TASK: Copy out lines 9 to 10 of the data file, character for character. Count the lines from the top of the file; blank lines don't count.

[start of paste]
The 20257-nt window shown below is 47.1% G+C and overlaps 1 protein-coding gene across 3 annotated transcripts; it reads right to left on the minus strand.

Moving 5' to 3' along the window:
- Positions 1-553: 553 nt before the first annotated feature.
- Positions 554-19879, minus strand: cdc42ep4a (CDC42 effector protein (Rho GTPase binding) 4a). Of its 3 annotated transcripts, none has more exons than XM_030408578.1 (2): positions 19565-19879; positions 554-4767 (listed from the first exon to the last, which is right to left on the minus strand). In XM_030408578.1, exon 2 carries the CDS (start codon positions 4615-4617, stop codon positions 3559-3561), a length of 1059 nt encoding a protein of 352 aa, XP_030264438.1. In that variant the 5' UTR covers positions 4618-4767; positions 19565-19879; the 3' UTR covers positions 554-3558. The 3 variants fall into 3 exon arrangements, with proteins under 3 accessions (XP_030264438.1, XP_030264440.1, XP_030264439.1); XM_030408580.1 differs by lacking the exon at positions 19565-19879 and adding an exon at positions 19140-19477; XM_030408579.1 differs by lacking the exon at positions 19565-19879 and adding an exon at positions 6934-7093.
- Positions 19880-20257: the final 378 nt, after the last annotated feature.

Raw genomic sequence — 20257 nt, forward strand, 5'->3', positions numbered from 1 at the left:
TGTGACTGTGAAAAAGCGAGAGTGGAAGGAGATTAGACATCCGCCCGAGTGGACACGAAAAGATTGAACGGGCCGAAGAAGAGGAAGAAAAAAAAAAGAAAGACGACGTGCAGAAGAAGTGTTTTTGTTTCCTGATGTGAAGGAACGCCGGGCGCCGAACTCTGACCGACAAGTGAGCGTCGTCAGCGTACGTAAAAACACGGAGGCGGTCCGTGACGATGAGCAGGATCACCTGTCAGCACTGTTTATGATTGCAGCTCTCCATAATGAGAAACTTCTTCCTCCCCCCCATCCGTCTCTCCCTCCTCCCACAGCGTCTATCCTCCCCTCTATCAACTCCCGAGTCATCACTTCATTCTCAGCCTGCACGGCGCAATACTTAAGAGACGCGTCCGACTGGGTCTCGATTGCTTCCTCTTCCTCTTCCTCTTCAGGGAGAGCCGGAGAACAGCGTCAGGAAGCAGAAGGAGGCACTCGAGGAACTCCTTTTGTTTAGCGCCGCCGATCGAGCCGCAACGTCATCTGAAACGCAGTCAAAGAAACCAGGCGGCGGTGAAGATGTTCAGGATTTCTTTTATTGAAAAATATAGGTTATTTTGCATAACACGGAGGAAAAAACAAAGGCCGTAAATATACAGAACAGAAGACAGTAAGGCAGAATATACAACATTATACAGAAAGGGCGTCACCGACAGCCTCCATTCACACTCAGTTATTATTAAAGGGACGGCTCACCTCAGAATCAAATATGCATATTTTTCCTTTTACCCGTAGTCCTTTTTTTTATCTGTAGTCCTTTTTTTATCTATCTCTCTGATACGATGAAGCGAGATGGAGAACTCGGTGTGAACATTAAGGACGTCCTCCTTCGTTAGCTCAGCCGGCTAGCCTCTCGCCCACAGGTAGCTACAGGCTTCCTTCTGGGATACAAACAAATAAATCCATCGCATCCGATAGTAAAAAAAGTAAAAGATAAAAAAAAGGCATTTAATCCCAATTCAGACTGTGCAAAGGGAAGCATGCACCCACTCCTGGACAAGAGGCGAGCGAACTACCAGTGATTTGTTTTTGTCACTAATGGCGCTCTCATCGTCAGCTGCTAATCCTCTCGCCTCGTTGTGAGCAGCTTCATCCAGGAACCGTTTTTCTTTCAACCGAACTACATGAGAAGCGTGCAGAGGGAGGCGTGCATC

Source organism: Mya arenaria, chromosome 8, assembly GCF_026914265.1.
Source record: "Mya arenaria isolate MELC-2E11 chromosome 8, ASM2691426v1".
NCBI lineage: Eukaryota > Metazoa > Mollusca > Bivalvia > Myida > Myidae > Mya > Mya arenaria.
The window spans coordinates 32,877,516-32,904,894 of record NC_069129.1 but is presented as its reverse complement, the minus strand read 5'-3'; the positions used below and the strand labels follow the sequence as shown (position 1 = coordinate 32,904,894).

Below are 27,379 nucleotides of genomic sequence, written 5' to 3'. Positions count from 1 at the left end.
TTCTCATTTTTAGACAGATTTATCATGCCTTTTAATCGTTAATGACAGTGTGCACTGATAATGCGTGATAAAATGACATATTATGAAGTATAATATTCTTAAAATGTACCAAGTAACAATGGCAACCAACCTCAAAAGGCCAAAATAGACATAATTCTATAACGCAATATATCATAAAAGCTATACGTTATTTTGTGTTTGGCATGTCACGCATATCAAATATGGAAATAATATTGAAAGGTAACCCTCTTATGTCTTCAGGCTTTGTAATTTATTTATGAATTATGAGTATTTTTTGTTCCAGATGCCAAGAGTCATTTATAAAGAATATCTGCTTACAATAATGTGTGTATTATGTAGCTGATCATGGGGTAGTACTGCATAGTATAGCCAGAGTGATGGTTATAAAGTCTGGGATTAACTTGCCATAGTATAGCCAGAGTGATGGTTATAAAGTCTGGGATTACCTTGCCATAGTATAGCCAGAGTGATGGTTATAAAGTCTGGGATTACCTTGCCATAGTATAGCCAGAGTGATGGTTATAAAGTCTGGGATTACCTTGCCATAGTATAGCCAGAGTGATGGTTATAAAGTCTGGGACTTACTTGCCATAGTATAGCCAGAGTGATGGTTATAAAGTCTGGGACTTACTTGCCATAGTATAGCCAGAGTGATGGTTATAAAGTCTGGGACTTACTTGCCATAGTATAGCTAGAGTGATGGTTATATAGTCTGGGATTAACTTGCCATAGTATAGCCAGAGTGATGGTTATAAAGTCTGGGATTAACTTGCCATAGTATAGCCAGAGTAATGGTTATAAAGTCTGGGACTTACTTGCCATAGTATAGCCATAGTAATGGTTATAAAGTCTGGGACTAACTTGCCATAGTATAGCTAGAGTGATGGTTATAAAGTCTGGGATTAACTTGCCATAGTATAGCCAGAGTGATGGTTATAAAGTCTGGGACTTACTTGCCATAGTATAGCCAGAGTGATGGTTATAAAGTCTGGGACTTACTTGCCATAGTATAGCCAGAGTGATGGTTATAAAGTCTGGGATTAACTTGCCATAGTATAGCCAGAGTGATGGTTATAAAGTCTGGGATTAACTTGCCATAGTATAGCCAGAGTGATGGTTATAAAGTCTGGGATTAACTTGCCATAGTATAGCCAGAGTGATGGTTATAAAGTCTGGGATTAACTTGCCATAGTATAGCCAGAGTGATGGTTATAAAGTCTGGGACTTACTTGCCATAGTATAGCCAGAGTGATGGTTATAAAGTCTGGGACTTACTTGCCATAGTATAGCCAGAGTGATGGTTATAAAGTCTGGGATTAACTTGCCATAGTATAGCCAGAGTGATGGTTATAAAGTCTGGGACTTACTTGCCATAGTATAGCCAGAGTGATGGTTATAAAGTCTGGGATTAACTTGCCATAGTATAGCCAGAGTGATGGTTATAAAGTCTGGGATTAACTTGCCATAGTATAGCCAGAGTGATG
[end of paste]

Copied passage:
Source record: "Mya arenaria isolate MELC-2E11 chromosome 8, ASM2691426v1".
NCBI lineage: Eukaryota > Metazoa > Mollusca > Bivalvia > Myida > Myidae > Mya > Mya arenaria.